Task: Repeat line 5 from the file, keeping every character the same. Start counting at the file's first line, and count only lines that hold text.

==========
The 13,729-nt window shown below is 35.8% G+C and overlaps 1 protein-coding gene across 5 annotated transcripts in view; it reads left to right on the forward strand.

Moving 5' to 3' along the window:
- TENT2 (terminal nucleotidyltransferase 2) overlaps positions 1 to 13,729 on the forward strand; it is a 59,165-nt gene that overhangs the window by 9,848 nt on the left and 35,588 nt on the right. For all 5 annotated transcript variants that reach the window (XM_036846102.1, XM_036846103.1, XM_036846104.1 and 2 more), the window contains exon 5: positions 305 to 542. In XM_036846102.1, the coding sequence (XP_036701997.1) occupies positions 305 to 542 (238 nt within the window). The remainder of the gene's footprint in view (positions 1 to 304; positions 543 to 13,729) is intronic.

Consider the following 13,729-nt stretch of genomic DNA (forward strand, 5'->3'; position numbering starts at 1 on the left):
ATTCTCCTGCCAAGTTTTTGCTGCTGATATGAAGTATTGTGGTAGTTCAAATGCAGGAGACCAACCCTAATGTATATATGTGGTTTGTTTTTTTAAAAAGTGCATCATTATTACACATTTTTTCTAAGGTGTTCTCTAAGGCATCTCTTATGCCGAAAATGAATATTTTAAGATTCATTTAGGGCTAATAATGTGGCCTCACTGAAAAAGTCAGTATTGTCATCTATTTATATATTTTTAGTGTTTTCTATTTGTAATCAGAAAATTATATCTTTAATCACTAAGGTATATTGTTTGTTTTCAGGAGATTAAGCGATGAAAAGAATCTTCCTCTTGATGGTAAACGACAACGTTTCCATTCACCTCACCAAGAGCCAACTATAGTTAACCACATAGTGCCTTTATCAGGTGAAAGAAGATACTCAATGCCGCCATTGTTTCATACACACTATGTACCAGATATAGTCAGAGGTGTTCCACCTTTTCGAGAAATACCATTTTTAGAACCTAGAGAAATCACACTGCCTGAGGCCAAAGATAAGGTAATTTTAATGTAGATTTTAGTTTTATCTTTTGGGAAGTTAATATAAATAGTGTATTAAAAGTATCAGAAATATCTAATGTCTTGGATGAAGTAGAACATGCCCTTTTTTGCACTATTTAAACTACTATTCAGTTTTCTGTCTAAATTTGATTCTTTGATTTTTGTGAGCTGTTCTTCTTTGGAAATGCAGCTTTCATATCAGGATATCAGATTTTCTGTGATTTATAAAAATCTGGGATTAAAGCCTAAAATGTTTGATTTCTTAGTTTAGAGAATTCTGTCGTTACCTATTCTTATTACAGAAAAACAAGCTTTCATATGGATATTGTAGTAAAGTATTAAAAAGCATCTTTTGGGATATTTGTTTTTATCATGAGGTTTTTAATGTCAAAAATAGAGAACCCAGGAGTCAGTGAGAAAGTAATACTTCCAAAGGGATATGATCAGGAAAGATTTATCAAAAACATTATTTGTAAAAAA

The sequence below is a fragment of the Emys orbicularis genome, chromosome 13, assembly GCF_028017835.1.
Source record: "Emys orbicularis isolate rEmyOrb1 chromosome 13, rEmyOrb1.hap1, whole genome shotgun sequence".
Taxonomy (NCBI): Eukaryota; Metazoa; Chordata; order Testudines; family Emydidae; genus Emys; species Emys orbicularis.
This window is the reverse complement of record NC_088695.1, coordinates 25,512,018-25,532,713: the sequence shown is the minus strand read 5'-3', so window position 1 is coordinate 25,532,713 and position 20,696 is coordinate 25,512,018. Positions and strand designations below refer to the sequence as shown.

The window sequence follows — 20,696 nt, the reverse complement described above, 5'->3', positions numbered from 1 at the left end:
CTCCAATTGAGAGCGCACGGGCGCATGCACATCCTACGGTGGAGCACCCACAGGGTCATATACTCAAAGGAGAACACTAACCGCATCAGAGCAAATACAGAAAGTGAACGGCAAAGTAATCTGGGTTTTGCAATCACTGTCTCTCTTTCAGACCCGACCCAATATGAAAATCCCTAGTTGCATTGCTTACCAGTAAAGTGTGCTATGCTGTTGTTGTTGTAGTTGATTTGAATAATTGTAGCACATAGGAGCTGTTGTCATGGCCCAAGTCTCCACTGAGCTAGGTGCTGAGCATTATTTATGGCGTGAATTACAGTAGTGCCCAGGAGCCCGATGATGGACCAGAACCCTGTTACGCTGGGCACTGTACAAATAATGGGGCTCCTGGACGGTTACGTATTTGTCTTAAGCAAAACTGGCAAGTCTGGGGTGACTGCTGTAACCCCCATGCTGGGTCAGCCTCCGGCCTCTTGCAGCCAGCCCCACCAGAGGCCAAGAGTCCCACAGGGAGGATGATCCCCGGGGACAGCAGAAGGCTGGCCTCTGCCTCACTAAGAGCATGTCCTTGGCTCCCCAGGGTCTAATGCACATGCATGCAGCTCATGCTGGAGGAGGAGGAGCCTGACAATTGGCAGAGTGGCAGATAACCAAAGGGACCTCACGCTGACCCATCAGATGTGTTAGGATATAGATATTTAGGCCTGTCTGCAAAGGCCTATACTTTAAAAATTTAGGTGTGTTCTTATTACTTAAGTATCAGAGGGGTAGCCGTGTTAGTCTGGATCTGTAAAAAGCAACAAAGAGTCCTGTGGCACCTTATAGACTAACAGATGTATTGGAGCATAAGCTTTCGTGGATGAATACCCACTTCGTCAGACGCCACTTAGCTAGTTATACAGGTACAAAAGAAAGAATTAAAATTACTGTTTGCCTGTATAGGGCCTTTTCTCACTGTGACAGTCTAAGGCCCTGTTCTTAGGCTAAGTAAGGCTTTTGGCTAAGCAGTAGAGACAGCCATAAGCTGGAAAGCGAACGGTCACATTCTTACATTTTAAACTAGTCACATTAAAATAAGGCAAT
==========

ATTCTCCTGCCAAGTTTTTGCTGCTGATATGAAGTATTGTGGTAGTTCAAATGCAGGAGACCAACCCTAATGTATATATGTGGTTTGTTTTTTTAAAAAGTGCATCATTATTACACATTTTTTCTAAGGTGTTCTCTAAGGCATCTCTTATGCCGAAAATGAATATTTTAAGATTCATTTAGGGCTAATAATGTGGCCTCACTGAAAAAGTCAGTATTGTCATCTATTTATATATTTTTAGTGTTTTCTATTTGTAATCAGAAAATTATATCTTTAATCACTAAGGTATATTGTTTGTTTTCAGGAGATTAAGCGATGAAAAGAATCTTCCTCTTGATGGTAAACGACAACGTTTCCATTCACCTCACCAAGAGCCAACTATAGTTAACCACATAGTGCCTTTATCAGGTGAAAGAAGATACTCAATGCCGCCATTGTTTCATACACACTATGTACCAGATATAGTCAGAGGTGTTCCACCTTTTCGAGAAATACCATTTTTAGAACCTAGAGAAATCACACTGCCTGAGGCCAAAGATAAGGTAATTTTAATGTAGATTTTAGTTTTATCTTTTGGGAAGTTAATATAAATAGTGTATTAAAAGTATCAGAAATATCTAATGTCTTGGATGAAGTAGAACATGCCCTTTTTTGCACTATTTAAACTACTATTCAGTTTTCTGTCTAAATTTGATTCTTTGATTTTTGTGAGCTGTTCTTCTTTGGAAATGCAGCTTTCATATCAGGATATCAGATTTTCTGTGATTTATAAAAATCTGGGATTAAAGCCTAAAATGTTTGATTTCTTAGTTTAGAGAATTCTGTCGTTACCTATTCTTATTACAGAAAAACAAGCTTTCATATGGATATTGTAGTAAAGTATTAAAAAGCATCTTTTGGGATATTTGTTTTTATCATGAGGTTTTTAATGTCAAAAATAGAGAACCCAGGAGTCAGTGAGAAAGTAATACTTCCAAAGGGATATGATCAGGAAAGATTTATCAAAAACATTATTTGTAAAAAA